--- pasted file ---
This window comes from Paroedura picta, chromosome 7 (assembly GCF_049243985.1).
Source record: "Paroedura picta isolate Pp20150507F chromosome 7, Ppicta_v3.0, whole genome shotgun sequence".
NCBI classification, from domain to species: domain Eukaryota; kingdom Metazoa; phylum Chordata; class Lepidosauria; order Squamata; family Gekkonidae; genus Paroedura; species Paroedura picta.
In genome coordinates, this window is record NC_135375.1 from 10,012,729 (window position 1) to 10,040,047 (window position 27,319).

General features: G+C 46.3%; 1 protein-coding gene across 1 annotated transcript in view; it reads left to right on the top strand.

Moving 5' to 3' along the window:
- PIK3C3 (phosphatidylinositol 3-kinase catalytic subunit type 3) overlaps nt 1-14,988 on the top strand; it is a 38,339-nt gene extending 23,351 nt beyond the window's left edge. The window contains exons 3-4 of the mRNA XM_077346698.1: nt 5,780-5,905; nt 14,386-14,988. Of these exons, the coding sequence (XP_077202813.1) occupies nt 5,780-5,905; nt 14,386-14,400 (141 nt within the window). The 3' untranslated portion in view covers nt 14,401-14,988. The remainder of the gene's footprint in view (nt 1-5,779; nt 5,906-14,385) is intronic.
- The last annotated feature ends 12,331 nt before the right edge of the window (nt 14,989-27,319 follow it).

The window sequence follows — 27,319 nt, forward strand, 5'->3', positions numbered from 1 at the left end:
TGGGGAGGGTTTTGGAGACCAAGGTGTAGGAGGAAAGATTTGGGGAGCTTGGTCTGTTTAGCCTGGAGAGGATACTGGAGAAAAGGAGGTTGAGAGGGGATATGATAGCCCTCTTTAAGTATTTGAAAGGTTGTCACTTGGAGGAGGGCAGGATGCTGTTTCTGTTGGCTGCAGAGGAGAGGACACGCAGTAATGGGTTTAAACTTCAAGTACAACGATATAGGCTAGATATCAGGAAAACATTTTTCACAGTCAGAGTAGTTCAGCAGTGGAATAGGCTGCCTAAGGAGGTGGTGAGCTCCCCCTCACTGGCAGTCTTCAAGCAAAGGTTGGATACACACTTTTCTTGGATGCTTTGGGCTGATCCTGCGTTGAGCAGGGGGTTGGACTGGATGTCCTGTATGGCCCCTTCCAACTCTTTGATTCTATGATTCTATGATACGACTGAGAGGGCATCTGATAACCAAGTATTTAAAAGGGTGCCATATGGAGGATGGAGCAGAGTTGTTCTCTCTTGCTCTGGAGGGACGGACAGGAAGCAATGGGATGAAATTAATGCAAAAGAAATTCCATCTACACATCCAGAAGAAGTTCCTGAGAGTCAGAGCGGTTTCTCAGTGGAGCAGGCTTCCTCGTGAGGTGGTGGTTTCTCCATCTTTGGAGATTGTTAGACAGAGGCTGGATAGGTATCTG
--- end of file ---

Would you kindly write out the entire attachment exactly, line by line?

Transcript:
This window comes from Paroedura picta, chromosome 7 (assembly GCF_049243985.1).
Source record: "Paroedura picta isolate Pp20150507F chromosome 7, Ppicta_v3.0, whole genome shotgun sequence".
NCBI classification, from domain to species: domain Eukaryota; kingdom Metazoa; phylum Chordata; class Lepidosauria; order Squamata; family Gekkonidae; genus Paroedura; species Paroedura picta.
In genome coordinates, this window is record NC_135375.1 from 10,012,729 (window position 1) to 10,040,047 (window position 27,319).

General features: G+C 46.3%; 1 protein-coding gene across 1 annotated transcript in view; it reads left to right on the top strand.

Moving 5' to 3' along the window:
- PIK3C3 (phosphatidylinositol 3-kinase catalytic subunit type 3) overlaps nt 1-14,988 on the top strand; it is a 38,339-nt gene extending 23,351 nt beyond the window's left edge. The window contains exons 3-4 of the mRNA XM_077346698.1: nt 5,780-5,905; nt 14,386-14,988. Of these exons, the coding sequence (XP_077202813.1) occupies nt 5,780-5,905; nt 14,386-14,400 (141 nt within the window). The 3' untranslated portion in view covers nt 14,401-14,988. The remainder of the gene's footprint in view (nt 1-5,779; nt 5,906-14,385) is intronic.
- The last annotated feature ends 12,331 nt before the right edge of the window (nt 14,989-27,319 follow it).

The window sequence follows — 27,319 nt, forward strand, 5'->3', positions numbered from 1 at the left end:
TGGGGAGGGTTTTGGAGACCAAGGTGTAGGAGGAAAGATTTGGGGAGCTTGGTCTGTTTAGCCTGGAGAGGATACTGGAGAAAAGGAGGTTGAGAGGGGATATGATAGCCCTCTTTAAGTATTTGAAAGGTTGTCACTTGGAGGAGGGCAGGATGCTGTTTCTGTTGGCTGCAGAGGAGAGGACACGCAGTAATGGGTTTAAACTTCAAGTACAACGATATAGGCTAGATATCAGGAAAACATTTTTCACAGTCAGAGTAGTTCAGCAGTGGAATAGGCTGCCTAAGGAGGTGGTGAGCTCCCCCTCACTGGCAGTCTTCAAGCAAAGGTTGGATACACACTTTTCTTGGATGCTTTGGGCTGATCCTGCGTTGAGCAGGGGGTTGGACTGGATGTCCTGTATGGCCCCTTCCAACTCTTTGATTCTATGATTCTATGATACGACTGAGAGGGCATCTGATAACCAAGTATTTAAAAGGGTGCCATATGGAGGATGGAGCAGAGTTGTTCTCTCTTGCTCTGGAGGGACGGACAGGAAGCAATGGGATGAAATTAATGCAAAAGAAATTCCATCTACACATCCAGAAGAAGTTCCTGAGAGTCAGAGCGGTTTCTCAGTGGAGCAGGCTTCCTCGTGAGGTGGTGGTTTCTCCATCTTTGGAGATTGTTAGACAGAGGCTGGATAGGTATCTG